Fluctuations in the demand for products we sell to pharmaceutical companies that are used to manufacture, or are sold with, the products of such companies, as a result of funding constraints, consolidation or otherwise.

 

   

Fluctuations in university or U.S. and international governmental funding and policies for life sciences research.

 

   

Our ability to achieve our projected level or mix of product sales, as our earnings forecasts are based on projected volumes and sales of many product types, some of which are more profitable than others.

 

   

Our ability to implement our ongoing upgrade of our enterprise resource planning system, as any delays or deficiencies in the design and implementation of our upgrade could adversely affect our business.

 

   

Security breaches of our computer and communications systems, including computer viruses, “hacking” and “cyber-attacks,” which could impair our ability to conduct business, or result in the loss of BD trade secrets or otherwise compromise sensitive information of BD or its customers, suppliers and other business partners.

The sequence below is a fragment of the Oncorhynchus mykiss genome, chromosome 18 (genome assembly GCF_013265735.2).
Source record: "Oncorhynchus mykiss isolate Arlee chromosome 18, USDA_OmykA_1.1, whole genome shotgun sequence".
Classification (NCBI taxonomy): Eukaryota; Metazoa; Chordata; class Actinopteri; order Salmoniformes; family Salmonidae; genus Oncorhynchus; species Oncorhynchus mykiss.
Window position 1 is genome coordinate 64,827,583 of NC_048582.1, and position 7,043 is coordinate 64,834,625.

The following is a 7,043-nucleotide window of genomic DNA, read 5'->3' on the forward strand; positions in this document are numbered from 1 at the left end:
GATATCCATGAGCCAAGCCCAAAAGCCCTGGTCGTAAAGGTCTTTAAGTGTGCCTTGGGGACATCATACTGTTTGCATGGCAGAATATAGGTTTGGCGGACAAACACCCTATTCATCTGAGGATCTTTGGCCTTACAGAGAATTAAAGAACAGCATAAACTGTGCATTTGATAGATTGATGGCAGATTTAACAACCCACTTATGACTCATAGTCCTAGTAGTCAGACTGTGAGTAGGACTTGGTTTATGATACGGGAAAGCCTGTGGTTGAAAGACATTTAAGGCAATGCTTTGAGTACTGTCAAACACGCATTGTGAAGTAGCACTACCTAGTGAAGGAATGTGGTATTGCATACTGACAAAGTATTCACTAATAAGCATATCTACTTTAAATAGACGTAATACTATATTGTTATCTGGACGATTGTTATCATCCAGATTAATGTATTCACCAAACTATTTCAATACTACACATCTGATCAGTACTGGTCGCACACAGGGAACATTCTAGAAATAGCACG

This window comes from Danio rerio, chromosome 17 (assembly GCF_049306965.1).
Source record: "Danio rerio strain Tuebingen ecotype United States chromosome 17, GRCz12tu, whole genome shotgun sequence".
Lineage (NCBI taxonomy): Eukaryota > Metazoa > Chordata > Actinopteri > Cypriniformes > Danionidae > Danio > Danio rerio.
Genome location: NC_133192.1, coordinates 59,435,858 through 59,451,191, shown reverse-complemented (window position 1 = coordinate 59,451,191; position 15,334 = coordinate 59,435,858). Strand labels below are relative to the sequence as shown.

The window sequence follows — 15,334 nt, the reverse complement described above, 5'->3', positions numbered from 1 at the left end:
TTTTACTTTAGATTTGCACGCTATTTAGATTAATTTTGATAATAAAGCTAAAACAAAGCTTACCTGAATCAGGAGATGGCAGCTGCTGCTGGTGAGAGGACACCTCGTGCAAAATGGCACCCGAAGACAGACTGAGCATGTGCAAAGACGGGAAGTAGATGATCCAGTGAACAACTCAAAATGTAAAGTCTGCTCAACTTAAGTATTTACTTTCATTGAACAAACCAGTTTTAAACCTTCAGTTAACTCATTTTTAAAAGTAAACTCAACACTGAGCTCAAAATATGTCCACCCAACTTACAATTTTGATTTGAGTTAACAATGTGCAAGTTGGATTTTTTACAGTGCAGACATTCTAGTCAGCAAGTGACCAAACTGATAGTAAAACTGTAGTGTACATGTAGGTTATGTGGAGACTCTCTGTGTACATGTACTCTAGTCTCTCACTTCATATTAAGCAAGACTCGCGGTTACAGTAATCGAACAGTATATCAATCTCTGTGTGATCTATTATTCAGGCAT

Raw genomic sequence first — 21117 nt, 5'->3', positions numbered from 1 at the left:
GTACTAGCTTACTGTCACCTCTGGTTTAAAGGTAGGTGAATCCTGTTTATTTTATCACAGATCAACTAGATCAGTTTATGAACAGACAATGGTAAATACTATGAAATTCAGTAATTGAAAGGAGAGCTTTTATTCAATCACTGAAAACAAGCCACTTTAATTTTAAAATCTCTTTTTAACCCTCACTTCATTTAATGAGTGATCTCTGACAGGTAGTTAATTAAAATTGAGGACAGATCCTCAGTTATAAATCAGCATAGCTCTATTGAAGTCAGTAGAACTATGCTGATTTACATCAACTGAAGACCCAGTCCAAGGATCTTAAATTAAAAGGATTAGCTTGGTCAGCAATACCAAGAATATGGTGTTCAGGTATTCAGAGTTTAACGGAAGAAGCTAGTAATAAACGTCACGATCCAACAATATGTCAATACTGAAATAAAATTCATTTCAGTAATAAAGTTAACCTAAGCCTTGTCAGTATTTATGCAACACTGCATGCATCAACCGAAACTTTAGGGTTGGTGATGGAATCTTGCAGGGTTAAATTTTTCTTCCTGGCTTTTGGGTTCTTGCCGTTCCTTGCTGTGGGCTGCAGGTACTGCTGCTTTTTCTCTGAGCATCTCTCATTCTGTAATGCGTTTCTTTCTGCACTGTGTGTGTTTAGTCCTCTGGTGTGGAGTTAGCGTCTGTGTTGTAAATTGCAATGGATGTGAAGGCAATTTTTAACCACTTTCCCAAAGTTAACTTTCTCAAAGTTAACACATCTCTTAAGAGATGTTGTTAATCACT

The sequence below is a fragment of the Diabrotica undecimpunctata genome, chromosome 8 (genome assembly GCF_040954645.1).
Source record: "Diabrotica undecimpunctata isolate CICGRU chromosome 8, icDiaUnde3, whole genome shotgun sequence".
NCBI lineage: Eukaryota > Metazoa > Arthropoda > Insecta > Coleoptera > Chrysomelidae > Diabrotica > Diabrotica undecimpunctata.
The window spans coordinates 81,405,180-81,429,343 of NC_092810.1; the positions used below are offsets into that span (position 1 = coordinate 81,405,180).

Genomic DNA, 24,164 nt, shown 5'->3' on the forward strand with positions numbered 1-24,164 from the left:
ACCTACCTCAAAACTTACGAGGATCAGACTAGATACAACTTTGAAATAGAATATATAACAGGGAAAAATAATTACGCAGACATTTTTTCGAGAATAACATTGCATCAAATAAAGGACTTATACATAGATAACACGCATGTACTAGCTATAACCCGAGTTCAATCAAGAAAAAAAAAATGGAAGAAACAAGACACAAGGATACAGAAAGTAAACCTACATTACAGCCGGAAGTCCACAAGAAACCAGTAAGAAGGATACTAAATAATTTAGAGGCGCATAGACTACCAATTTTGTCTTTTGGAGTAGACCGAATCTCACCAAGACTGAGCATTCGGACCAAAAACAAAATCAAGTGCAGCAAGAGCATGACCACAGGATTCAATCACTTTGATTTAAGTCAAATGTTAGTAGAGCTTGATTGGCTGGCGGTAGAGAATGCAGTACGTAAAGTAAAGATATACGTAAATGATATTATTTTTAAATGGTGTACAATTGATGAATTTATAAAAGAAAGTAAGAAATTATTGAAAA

Pending and potential future litigation or other proceedings adverse to BD, including antitrust claims, product liability claims, environmental claims and patent infringement claims, and the availability or collectability of insurance relating to any such claims.

 

   

The effect of adverse media exposure or other publicity regarding BD’s business or operations, including the effect on BD’s reputation or demand for its products.